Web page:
Shooting The Stars, Part 2: Techniques
By Ron Risman–
Let’s Get Ready to Shoot:
In Part 1 of this article, I gave you an understanding of where and when to capture the night sky. Now let’s discuss HOW to do it.
Since starlight is very dim, we need to set up our camera so that it can see in the dark. This is done by using a “fast” lens and through proper camera settings.
For best results, set your camera’s capture mode to RAW. This will give you the widest dynamic range and quality, and will allow you to bring out the most detail in post production. If you use JPEG, set your camera to RAW+JPEG and record both so that you’ll have a RAW file to work with should you eventually want to use advanced post-production techniques.
A lens with a large maximum aperture helps to let as much light through as possible, and when shooting the night sky we want to set the aperture of the lens to its largest opening (if you’re using an F/2.8 lens, then set the aperture to F/2.8). With the aperture opened as wide as it can go we now need to adjust two settings on the camera: 1. The shutter duration which controls the exposure time, and 2. The ISO setting, which controls the sensitivity of the sensor to light.
Shutter Speed / Duration
Digital SLR cameras feature a mechanical shutter or “curtain” that opens and closes based on the speed you choose and ultimately determines how long the image sensor will be exposed to the light coming in through the lens.
When shooting the night sky we’ll be using very slow shutter speeds, with durations between 20 and 30 seconds. Because the sensor will be exposed for a long duration, it is important to make sure that when framing the night sky you don’t have any bright lights around the area you’ll be shooting. Street lights, car headlights, and even a half moon are too bright for a slow exposure, and may ruin your attempt at capturing the night sky.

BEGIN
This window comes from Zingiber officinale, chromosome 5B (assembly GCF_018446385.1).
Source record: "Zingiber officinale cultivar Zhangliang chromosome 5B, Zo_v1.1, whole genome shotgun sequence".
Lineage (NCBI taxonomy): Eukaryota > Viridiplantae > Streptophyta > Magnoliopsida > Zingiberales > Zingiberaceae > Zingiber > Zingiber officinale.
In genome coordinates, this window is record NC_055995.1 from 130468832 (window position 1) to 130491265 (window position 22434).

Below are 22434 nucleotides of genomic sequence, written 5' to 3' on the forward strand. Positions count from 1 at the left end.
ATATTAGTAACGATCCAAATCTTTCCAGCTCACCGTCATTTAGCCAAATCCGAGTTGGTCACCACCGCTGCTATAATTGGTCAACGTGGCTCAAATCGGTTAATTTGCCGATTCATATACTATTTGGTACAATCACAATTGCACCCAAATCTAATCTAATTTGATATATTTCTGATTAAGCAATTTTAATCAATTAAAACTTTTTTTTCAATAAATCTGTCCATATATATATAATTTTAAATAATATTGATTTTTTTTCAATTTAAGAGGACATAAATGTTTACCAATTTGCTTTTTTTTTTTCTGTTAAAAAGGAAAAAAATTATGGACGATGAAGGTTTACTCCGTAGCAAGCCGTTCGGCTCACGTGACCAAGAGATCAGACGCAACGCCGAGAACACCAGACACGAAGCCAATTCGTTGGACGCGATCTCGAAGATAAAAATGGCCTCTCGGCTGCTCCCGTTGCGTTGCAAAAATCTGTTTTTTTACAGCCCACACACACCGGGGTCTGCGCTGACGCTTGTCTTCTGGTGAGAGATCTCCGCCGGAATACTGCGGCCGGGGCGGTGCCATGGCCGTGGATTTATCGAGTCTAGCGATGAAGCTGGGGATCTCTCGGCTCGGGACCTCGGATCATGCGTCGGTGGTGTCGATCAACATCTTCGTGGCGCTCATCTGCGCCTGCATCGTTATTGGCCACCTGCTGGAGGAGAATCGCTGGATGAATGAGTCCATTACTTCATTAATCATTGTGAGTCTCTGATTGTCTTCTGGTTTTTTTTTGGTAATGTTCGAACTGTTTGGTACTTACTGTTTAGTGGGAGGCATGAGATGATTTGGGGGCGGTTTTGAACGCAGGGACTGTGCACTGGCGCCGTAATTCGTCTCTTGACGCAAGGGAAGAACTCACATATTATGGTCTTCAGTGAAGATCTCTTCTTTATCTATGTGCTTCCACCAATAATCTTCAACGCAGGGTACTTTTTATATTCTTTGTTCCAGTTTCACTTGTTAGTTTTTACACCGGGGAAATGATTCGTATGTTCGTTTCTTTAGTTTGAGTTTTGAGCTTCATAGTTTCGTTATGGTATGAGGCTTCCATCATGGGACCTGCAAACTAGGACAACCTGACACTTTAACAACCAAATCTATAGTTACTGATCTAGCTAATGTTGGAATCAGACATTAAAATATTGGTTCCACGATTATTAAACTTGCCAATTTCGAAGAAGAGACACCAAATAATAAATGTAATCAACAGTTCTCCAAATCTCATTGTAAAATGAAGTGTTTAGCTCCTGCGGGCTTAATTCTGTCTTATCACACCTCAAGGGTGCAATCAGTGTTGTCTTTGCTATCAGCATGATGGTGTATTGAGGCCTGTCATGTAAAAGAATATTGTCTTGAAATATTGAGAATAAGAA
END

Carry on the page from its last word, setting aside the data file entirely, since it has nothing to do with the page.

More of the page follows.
In dark sky locations, a 20-30 second shutter speed won’t let in enough light to capture the stars without help from the camera’s ISO setting. So, why not let in more light by keeping the shutter open longer? Well, because there is a trade off. Since the earth is constantly rotating, the stars in the sky are also constantly moving across our field of view. If we select an exposure value that’s too long, the stars will leave trails behind them. My primary goal for night photography is usually to have pinpoint-sharp stars but you can also get some striking images of star trails as I will describe in Part 3.
The higher you set the ISO value, the more light-sensitive the sensor becomes along with an increase in noise or “grain.” Despite some noise at higher ISO settings, today’s digital cameras are still quite amazing. In fact, some newer models set to ISO 3200 produce less noise than older cameras shooting at ISO 640. Not only have cameras become cleaner at higher ISO settings, software tools such as Adobe Lightroom allow you to clean up images even further.
Keep in mind that all cameras have a sweet spot, and just because the camera claims its ISO can reach 52,000 or 102,400 does not mean the image will look good at those settings. It’s best to test your camera to see what maximum ISO setting is acceptable to you. I do this by keeping the lens cap on and setting the camera to a 1-second exposure. Then I step through the different ISO settings, starting at around 1250 and ending at the maximum. Finally, I bring these test images into Lightroom and apply a small amount of noise reduction to each, looking for the highest ISO setting that shows minimal noise levels. That, then, becomes my ISO limit for that particular camera when shooting the night sky.